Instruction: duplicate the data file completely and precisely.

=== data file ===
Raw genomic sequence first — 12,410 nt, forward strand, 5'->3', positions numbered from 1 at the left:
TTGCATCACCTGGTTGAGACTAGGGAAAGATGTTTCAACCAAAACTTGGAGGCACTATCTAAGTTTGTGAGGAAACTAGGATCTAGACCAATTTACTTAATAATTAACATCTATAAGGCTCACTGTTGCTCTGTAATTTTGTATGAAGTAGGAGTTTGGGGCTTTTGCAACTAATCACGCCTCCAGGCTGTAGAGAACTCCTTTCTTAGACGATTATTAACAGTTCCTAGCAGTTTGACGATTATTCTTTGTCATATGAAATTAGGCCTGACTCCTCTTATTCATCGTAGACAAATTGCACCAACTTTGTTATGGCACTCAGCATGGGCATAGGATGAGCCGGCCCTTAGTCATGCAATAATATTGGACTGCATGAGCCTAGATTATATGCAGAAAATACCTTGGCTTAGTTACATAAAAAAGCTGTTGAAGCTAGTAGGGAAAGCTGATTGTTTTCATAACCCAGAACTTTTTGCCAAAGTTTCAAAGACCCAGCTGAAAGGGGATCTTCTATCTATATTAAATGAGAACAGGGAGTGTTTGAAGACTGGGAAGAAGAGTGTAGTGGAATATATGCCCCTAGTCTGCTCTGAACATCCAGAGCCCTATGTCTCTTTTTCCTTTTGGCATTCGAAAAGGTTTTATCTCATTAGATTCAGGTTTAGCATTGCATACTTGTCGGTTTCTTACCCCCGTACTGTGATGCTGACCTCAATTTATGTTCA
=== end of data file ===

Raw genomic sequence first — 12,410 nt, forward strand, 5'->3', positions numbered from 1 at the left:
TTGCATCACCTGGTTGAGACTAGGGAAAGATGTTTCAACCAAAACTTGGAGGCACTATCTAAGTTTGTGAGGAAACTAGGATCTAGACCAATTTACTTAATAATTAACATCTATAAGGCTCACTGTTGCTCTGTAATTTTGTATGAAGTAGGAGTTTGGGGCTTTTGCAACTAATCACGCCTCCAGGCTGTAGAGAACTCCTTTCTTAGACGATTATTAACAGTTCCTAGCAGTTTGACGATTATTCTTTGTCATATGAAATTAGGCCTGACTCCTCTTATTCATCGTAGACAAATTGCACCAACTTTGTTATGGCACTCAGCATGGGCATAGGATGAGCCGGCCCTTAGTCATGCAATAATATTGGACTGCATGAGCCTAGATTATATGCAGAAAATACCTTGGCTTAGTTACATAAAAAAGCTGTTGAAGCTAGTAGGGAAAGCTGATTGTTTTCATAACCCAGAACTTTTTGCCAAAGTTTCAAAGACCCAGCTGAAAGGGGATCTTCTATCTATATTAAATGAGAACAGGGAGTGTTTGAAGACTGGGAAGAAGAGTGTAGTGGAATATATGCCCCTAGTCTGCTCTGAACATCCAGAGCCCTATGTCTCTTTTTCCTTTTGGCATTCGAAAAGGTTTTATCTCATTAGATTCAGGTTTAGCATTGCATACTTGTCGGTTTCTTACCCCCGTACTGTGATGCTGACCTCAATTTATGTTCA